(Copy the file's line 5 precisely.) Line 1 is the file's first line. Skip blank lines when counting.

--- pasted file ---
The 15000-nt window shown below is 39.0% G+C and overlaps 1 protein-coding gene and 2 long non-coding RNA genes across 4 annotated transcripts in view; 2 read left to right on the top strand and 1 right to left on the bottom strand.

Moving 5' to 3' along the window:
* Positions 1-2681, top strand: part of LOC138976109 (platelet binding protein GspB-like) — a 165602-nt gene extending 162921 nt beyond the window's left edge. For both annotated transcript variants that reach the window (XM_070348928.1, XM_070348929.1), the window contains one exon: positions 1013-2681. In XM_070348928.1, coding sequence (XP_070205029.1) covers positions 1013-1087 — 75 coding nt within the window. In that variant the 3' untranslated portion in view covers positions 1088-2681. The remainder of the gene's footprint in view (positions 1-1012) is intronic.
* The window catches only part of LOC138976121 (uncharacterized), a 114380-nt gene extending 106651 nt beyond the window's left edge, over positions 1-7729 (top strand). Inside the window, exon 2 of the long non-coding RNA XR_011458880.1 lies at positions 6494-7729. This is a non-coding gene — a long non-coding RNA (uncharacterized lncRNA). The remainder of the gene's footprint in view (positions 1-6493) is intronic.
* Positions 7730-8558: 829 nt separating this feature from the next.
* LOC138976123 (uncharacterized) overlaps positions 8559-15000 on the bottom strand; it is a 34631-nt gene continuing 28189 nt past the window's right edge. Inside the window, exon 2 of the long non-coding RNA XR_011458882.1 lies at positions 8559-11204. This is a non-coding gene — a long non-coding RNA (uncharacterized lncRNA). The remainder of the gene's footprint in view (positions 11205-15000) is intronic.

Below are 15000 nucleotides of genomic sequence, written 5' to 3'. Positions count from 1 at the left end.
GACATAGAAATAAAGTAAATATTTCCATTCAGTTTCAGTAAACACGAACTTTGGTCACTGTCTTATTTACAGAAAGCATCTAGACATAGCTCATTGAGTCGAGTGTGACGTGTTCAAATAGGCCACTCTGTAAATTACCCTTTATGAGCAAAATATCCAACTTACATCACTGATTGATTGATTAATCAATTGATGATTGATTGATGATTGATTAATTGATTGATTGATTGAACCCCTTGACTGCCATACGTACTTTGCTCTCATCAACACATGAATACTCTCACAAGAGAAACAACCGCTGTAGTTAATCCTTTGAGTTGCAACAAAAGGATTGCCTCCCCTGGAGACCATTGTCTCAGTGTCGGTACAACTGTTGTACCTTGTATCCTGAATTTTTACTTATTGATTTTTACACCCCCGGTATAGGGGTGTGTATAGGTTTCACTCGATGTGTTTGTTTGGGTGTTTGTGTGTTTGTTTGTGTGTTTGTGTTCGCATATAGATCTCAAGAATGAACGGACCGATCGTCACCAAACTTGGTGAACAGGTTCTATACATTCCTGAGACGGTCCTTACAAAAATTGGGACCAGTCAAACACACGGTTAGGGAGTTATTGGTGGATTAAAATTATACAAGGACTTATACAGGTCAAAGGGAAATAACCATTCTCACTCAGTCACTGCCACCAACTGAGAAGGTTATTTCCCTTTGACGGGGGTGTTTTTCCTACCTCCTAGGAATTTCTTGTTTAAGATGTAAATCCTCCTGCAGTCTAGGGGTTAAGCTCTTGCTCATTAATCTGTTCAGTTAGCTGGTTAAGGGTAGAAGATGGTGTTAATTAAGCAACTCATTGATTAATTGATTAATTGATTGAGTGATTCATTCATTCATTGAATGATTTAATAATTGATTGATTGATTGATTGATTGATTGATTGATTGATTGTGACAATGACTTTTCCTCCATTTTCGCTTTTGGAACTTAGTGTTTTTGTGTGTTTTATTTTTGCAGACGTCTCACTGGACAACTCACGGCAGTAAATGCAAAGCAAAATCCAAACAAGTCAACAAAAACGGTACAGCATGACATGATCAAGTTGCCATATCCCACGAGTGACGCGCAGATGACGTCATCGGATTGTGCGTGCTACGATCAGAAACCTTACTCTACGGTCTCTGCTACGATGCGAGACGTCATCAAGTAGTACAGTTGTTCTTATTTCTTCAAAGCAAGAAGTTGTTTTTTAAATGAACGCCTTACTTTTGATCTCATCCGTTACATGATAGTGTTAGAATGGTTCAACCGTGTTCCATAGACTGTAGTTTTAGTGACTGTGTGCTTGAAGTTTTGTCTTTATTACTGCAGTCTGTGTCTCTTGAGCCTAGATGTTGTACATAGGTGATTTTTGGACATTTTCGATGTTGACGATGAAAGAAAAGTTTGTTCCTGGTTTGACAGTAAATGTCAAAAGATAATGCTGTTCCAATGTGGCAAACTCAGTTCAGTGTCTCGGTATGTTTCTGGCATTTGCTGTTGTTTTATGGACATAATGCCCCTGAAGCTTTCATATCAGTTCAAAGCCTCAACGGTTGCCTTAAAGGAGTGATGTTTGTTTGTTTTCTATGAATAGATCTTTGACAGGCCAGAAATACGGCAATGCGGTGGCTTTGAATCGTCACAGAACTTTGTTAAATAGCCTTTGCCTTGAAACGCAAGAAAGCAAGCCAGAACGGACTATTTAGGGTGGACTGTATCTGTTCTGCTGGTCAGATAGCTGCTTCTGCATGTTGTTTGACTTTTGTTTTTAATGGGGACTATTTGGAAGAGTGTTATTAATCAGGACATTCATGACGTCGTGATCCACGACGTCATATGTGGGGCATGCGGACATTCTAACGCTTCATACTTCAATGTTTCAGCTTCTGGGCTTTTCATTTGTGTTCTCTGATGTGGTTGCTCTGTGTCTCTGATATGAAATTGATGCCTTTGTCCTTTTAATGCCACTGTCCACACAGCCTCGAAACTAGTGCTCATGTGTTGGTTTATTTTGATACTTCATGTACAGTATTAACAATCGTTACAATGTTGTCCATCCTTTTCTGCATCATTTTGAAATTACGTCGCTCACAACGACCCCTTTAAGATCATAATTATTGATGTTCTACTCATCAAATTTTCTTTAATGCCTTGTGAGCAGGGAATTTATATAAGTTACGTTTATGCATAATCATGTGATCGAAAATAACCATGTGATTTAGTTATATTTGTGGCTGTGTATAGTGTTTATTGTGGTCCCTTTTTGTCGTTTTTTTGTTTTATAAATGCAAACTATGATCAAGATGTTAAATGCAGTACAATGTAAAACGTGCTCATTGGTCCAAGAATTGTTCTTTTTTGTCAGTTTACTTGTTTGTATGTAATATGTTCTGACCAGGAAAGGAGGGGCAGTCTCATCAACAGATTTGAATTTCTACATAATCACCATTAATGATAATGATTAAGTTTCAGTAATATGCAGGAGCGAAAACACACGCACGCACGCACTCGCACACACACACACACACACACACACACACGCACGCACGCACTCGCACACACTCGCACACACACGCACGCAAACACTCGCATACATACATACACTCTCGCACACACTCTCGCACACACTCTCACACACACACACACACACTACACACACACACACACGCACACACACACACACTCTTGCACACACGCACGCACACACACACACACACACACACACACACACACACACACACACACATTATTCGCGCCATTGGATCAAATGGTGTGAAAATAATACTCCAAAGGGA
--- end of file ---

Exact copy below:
* Positions 7730-8558: 829 nt separating this feature from the next.